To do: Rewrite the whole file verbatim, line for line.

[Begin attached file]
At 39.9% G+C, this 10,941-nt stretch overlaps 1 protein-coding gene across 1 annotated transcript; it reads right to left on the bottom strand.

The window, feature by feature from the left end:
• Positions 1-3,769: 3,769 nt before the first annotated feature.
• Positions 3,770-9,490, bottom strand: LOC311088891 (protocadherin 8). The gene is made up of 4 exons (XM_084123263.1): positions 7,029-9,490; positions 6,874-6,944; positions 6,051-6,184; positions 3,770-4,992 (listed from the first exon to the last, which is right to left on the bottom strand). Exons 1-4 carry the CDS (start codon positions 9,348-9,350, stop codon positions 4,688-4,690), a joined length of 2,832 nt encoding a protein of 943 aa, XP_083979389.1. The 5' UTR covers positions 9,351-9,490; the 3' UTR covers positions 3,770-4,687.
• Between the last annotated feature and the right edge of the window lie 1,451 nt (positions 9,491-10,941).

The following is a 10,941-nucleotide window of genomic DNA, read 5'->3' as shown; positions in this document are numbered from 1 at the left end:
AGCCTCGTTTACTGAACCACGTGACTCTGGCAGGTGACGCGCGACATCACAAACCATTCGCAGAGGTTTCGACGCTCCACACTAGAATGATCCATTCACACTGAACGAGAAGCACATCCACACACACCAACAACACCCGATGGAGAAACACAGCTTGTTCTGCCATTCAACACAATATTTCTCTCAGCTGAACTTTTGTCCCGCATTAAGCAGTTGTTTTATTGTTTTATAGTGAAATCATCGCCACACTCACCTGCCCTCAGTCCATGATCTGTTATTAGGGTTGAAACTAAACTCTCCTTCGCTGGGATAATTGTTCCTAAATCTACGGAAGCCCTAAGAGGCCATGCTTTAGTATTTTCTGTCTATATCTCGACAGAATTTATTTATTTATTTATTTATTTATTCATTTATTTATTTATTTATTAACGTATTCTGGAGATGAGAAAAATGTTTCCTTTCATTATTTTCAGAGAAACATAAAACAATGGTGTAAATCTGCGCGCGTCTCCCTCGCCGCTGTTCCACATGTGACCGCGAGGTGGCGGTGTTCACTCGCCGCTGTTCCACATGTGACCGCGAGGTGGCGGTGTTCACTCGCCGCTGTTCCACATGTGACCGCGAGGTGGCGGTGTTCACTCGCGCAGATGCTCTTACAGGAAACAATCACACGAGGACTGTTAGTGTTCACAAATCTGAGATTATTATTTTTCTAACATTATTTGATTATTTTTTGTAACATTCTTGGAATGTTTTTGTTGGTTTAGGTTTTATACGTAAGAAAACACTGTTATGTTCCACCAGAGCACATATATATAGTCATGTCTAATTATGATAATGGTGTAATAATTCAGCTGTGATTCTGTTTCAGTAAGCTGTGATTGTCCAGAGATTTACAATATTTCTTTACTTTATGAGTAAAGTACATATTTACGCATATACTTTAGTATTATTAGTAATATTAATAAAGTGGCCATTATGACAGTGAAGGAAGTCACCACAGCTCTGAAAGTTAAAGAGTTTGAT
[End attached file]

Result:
At 39.9% G+C, this 10,941-nt stretch overlaps 1 protein-coding gene across 1 annotated transcript; it reads right to left on the bottom strand.

The window, feature by feature from the left end:
• Positions 1-3,769: 3,769 nt before the first annotated feature.
• Positions 3,770-9,490, bottom strand: LOC311088891 (protocadherin 8). The gene is made up of 4 exons (XM_084123263.1): positions 7,029-9,490; positions 6,874-6,944; positions 6,051-6,184; positions 3,770-4,992 (listed from the first exon to the last, which is right to left on the bottom strand). Exons 1-4 carry the CDS (start codon positions 9,348-9,350, stop codon positions 4,688-4,690), a joined length of 2,832 nt encoding a protein of 943 aa, XP_083979389.1. The 5' UTR covers positions 9,351-9,490; the 3' UTR covers positions 3,770-4,687.
• Between the last annotated feature and the right edge of the window lie 1,451 nt (positions 9,491-10,941).

The following is a 10,941-nucleotide window of genomic DNA, read 5'->3' as shown; positions in this document are numbered from 1 at the left end:
AGCCTCGTTTACTGAACCACGTGACTCTGGCAGGTGACGCGCGACATCACAAACCATTCGCAGAGGTTTCGACGCTCCACACTAGAATGATCCATTCACACTGAACGAGAAGCACATCCACACACACCAACAACACCCGATGGAGAAACACAGCTTGTTCTGCCATTCAACACAATATTTCTCTCAGCTGAACTTTTGTCCCGCATTAAGCAGTTGTTTTATTGTTTTATAGTGAAATCATCGCCACACTCACCTGCCCTCAGTCCATGATCTGTTATTAGGGTTGAAACTAAACTCTCCTTCGCTGGGATAATTGTTCCTAAATCTACGGAAGCCCTAAGAGGCCATGCTTTAGTATTTTCTGTCTATATCTCGACAGAATTTATTTATTTATTTATTTATTTATTCATTTATTTATTTATTTATTAACGTATTCTGGAGATGAGAAAAATGTTTCCTTTCATTATTTTCAGAGAAACATAAAACAATGGTGTAAATCTGCGCGCGTCTCCCTCGCCGCTGTTCCACATGTGACCGCGAGGTGGCGGTGTTCACTCGCCGCTGTTCCACATGTGACCGCGAGGTGGCGGTGTTCACTCGCCGCTGTTCCACATGTGACCGCGAGGTGGCGGTGTTCACTCGCGCAGATGCTCTTACAGGAAACAATCACACGAGGACTGTTAGTGTTCACAAATCTGAGATTATTATTTTTCTAACATTATTTGATTATTTTTTGTAACATTCTTGGAATGTTTTTGTTGGTTTAGGTTTTATACGTAAGAAAACACTGTTATGTTCCACCAGAGCACATATATATAGTCATGTCTAATTATGATAATGGTGTAATAATTCAGCTGTGATTCTGTTTCAGTAAGCTGTGATTGTCCAGAGATTTACAATATTTCTTTACTTTATGAGTAAAGTACATATTTACGCATATACTTTAGTATTATTAGTAATATTAATAAAGTGGCCATTATGACAGTGAAGGAAGTCACCACAGCTCTGAAAGTTAAAGAGTTTGAT